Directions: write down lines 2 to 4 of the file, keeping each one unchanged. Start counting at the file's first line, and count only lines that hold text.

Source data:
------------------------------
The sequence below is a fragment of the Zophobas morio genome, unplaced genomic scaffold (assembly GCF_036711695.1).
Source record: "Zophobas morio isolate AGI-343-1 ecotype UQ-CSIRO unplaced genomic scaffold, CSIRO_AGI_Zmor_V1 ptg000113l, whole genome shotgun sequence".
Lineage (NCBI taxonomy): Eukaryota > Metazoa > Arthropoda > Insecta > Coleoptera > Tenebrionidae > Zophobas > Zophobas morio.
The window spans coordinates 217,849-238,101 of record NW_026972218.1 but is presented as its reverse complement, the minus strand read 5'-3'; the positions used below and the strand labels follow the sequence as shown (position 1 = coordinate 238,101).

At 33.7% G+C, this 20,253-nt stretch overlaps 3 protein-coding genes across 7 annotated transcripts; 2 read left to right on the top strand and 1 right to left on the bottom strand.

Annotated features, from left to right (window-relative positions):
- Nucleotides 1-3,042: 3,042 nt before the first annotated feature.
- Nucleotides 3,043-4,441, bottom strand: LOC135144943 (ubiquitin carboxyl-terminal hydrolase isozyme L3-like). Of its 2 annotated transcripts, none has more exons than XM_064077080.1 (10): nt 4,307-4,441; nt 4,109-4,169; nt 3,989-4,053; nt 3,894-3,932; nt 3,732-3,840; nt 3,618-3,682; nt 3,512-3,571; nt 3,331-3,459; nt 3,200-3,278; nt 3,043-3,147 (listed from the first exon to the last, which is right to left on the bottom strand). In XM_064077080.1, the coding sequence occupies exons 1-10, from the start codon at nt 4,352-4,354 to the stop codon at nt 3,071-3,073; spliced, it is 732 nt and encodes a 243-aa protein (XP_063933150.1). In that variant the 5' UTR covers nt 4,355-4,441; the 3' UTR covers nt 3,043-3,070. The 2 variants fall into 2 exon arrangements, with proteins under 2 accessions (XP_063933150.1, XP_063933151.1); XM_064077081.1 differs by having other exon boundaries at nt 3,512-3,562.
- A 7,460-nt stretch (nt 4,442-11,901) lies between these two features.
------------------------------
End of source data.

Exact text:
Source record: "Zophobas morio isolate AGI-343-1 ecotype UQ-CSIRO unplaced genomic scaffold, CSIRO_AGI_Zmor_V1 ptg000113l, whole genome shotgun sequence".
Lineage (NCBI taxonomy): Eukaryota > Metazoa > Arthropoda > Insecta > Coleoptera > Tenebrionidae > Zophobas > Zophobas morio.
The window spans coordinates 217,849-238,101 of record NW_026972218.1 but is presented as its reverse complement, the minus strand read 5'-3'; the positions used below and the strand labels follow the sequence as shown (position 1 = coordinate 238,101).